The name of Mexico’s main downtown area is El Zocalo. It’s within this grid-patterned hive of colonial architecture and one way traffic that you’ll find a living example of how pre-Columbian customs adapted to colonialism. Official government buildings take the place of their Aztec predecessors, the main Catholic basilica is set atop the old Aztec temple (an active archeological site at present), and pre-Colombian marketplaces called tianguis still operate, but selling wares made in modern factories around the globe instead of regional goods and produce.

Tucked away on one of the streets here, you’ll find a sweet shop selling traditional Mexican candies with recipes that are over 100 years old. I’ve been there. It’s dangerously tempting…beware that Mexican sweets tend to be tooth-gratingly sugary (making them perfect for easing your mouth after a spicy hot meal, or alongside a cup of fresh-brewed espresso).

You’ll find numerous museums (torture, the inquisition, economy, art, and many more), bakeries, shops, and tourist attractions, including the national Palace of Arts (Palacio de Bellas Artes), the original campus of the national university, and even a few performers reenacting their closest approximations of traditional dances that were lost under colonial rule. One thing’s for sure – the excitement here is nonstop.

Recently restored, Mexico City's basilica is an excellent place to spend an afternoon.

Set atop the ruins of an Aztec temple, the basilica in Mexico City, this church is the sight of active archeological investigations.


Named a World Heritage Site, this massive campus is the size of many cities. With more than 350,000 students, it has to be. UNAM, the National University of Mexico, is autonomous and receives the same funding from the Mexican government as many of the country’s states.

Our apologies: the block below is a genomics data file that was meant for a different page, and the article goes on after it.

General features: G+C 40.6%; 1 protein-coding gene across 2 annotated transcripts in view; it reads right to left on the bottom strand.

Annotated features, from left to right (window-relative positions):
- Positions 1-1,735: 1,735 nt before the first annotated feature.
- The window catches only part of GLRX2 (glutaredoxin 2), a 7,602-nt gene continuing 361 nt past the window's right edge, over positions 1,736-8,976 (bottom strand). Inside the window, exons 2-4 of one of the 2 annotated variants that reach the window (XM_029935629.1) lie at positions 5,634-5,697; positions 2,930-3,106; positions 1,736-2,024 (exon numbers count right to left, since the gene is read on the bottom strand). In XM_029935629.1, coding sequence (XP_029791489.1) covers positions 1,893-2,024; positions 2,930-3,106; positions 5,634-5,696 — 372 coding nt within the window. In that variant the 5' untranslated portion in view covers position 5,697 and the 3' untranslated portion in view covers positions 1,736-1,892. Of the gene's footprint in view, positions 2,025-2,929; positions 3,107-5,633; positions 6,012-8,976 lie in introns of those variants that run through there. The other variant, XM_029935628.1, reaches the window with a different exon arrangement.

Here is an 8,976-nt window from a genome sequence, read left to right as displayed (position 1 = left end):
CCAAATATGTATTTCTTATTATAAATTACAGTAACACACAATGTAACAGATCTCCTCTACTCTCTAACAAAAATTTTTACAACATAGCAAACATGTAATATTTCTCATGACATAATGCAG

Yup. You read that right.

UNAM’s main campus was primarily constructed in the 1960s, and the university’s stadium hosted some of the Olympic Games in 1968. The campus itself is spotted with murals and mosaics by famous artists, sculptures, and architects, is home to numerous theaters and museums, an outdoor sculpture space, and miles of relaxed biking trails. The only way to get bored here is if you’re stuck in traffic. Just watch out for scorpions – the university also includes an ecological reserve that is closed to the public. Possums, small mammals, snakes, scorpions, migratory birds, lizards, and other wildlife are commonly sighted on campus as a result.

I’ve walked the campus hundreds of times, but I still don’t think I’ve seen it all. A friend of mine who has taught here for over 25 years is still discovering new things each time she’s on campus.

UNAM's main campus is one of the largest university campuses in the world.

The main campus of Mexico’s National Autonomous University is a UNESCO World Heritage Site.

Where to Eat in Mexico City

Wow…a trip around Mexico City can be exhausting. If you’re ready for a bite to eat, check out these three spots. There’s something for everyone, and you’ll find the history as intriguing as the food itself in at least one of these picks…